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6 Simple Tips for Law Firms Tracking Utilization

6 Simple Tips for Law Firms Tracking Utilization

Note:  The following is a guest post by Amy Kosey, a veteran account executive in with the LexisNexis law firm practice management group.

After several years of watching firm’s struggles, downsizing, splitting off and simply flat lining.  It may be time for shareholders to start focusing once again on the best practices to increase partner income.

Gone are the days that you can simply increase prices or reduce costs – amid remarkable transition in the industry – those are short term fixes.  Lawyers need to get back to the business of law and focus on the basic business metrics that make them profitable.

Key considerations include: Is the firm benchmarking?  Are you reviewing your peers successes and failures through published surveys?  Are you tracking days to bill, days to collect?  Are they longer or in line with your peers who are turning a profit?

If you don’t have enough work, do you know if it is caused by under-reporting of time or simply that you need to focus on getting more business?  Are you providing easy timekeeping tools for your fee earners – to avoid leaving dollars on the table?

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These questions lead to an important measurement mechanism for law firm management:  tracking utilization.  Here are six tips for establishing law firm policy on utilization and creating the foundation to measure it consistently:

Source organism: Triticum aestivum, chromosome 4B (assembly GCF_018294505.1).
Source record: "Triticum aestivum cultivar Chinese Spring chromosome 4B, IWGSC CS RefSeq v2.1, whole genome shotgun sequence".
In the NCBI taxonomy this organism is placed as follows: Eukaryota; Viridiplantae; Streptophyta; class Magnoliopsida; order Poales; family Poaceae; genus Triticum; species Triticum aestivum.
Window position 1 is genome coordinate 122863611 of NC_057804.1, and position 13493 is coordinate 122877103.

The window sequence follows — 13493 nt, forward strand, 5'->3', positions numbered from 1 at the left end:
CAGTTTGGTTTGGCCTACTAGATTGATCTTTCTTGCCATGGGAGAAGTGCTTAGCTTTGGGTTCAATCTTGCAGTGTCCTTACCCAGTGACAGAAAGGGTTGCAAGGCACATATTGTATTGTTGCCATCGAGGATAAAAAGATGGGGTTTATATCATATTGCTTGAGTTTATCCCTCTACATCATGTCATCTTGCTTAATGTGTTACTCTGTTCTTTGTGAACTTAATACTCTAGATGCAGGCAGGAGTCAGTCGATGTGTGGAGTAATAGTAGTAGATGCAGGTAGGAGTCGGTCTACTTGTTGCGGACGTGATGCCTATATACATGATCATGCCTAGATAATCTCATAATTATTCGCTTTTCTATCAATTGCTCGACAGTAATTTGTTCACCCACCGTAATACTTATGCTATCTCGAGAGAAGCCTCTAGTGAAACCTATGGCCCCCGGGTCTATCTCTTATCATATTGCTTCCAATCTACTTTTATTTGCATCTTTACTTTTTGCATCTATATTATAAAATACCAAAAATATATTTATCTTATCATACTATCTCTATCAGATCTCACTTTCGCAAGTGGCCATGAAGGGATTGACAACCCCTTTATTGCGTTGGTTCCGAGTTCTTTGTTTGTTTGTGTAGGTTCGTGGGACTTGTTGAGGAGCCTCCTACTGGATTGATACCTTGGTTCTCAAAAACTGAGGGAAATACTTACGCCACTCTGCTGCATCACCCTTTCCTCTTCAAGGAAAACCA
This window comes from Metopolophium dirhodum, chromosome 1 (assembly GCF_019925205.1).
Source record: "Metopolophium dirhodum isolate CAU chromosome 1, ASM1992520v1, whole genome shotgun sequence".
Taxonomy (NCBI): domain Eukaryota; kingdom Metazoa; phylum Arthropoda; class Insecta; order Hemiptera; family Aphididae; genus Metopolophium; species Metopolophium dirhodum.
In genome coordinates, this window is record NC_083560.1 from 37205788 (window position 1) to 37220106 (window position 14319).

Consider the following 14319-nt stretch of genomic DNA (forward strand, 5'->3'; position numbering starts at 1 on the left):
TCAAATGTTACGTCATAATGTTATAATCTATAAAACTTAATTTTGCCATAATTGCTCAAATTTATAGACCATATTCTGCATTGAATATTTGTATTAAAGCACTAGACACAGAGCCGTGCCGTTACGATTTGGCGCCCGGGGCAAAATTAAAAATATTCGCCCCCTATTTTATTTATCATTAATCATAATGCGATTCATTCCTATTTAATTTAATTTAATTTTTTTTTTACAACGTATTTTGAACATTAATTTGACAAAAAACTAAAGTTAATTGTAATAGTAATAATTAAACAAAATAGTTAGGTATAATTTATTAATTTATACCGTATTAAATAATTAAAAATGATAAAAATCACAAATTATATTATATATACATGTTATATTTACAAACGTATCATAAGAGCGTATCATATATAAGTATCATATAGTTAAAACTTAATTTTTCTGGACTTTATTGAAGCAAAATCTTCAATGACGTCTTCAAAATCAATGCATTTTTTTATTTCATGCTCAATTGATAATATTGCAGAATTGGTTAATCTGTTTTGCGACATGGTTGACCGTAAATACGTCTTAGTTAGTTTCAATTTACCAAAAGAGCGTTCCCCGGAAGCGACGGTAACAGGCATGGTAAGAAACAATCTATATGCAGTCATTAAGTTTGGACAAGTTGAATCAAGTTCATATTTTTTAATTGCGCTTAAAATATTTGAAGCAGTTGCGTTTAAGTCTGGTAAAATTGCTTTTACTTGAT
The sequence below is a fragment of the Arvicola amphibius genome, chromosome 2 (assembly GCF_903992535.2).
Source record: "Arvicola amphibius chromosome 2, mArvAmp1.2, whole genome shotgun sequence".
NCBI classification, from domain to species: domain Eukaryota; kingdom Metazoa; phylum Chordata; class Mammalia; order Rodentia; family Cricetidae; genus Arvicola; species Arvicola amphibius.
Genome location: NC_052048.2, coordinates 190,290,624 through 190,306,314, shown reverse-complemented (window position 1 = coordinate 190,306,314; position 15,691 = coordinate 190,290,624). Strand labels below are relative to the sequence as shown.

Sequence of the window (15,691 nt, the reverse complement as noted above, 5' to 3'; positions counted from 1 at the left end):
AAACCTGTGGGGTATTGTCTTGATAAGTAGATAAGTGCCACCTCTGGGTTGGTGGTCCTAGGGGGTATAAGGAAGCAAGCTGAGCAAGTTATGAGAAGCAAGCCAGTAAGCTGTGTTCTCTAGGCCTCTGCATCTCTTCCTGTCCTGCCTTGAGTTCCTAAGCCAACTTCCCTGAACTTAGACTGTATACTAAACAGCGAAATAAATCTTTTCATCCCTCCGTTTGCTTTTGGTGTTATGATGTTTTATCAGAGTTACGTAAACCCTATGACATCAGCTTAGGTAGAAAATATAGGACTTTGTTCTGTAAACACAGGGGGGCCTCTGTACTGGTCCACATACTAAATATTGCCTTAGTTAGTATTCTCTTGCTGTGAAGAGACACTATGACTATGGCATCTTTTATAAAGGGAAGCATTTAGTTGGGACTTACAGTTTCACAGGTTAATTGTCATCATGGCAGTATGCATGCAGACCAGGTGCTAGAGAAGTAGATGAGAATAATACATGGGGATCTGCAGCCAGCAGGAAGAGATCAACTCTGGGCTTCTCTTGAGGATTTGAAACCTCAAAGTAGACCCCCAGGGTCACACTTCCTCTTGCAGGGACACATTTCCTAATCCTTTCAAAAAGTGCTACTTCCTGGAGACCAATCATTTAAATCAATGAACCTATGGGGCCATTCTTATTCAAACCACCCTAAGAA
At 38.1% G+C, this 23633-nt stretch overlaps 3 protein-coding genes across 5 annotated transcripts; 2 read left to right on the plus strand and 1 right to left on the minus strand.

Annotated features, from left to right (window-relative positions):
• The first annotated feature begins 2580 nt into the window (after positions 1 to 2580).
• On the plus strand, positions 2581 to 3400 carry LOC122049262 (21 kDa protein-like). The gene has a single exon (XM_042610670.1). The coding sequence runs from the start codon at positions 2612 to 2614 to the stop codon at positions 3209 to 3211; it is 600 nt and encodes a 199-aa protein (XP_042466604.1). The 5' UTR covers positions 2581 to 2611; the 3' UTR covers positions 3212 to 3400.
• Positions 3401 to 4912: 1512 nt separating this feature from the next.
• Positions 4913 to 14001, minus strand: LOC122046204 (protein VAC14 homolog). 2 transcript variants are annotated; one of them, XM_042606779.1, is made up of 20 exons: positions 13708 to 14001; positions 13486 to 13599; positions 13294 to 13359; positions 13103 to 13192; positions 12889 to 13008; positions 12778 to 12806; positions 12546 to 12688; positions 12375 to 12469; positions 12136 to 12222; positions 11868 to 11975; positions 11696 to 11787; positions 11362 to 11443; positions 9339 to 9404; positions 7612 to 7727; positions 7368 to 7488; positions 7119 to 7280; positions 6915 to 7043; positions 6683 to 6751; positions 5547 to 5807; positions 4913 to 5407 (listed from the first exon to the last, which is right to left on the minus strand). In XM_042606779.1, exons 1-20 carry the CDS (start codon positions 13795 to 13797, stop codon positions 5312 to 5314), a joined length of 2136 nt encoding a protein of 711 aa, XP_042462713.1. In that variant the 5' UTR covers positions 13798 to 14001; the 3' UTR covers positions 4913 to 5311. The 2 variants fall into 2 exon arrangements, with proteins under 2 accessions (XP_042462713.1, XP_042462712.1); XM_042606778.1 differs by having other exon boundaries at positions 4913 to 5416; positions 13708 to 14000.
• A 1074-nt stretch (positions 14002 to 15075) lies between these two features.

1.  Establish targets. Set individual targets or goals for your fee earners and make sure those targets are capable of being tracked. To borrow from Peter Drucker, what gets measured gets managed.

2. Set increments. Negotiate billing in minimal time increments. Your clients are competitively looking for the best rates and minimal increments of 1/10th an hour is one of the best values you can offer your clients.

3. Use tech tools. Make sure the firm’s lawyers have the tools they need to accurately and contemporaneously track time. If they do not – look at getting one.

4. Develop good habits. Train your lawyers and other fee earners properly.  This is especially true for younger lawyers who need to develop good habits early in their career.

5. Balance workloads. If you are focusing on utilization through your financial reports, make sure that you are looking at balancing workloads so that you are more efficiently covering client needs.

6. Leverage administrative staff. Evaluate the effectiveness of your leverage stacks and if necessary employ professional administrative staff to reduce lost billable hours.

* * *

These are just a few ways in which you can start now in getting your firm financially stable.

Often times we have to look inward to things you have been doing far too long in order to make changes that effect the health and long term being of the firm.

Photo:  Flickr; CC BY 2.0

If you enjoyed this post, you might also like:
5 Considerations Making a Tech Change in a Law Firm

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About Contributing Writer

Contributing Writer
This bio page is used to publish submissions by contributing writers. We welcome contributions from the legal community and are especially keen for contributions from our customers. Please review previous submissions published here and the “About Us” section to get a sense for what topics work for this blog. All posts must be original content not published elsewhere for at least 30 days. To submit an idea for consideration, please email blsssocial@lexisnexis.com.
Peter Cabrera1
Peter Cabrera1

I think setting increments and negotiable billing is a best way to capture client and in this way client will be happy too.


Well I too believe that balancing the workload does helps in establishing target which further helps in focusing a strategy to revive firms condition & client base contact.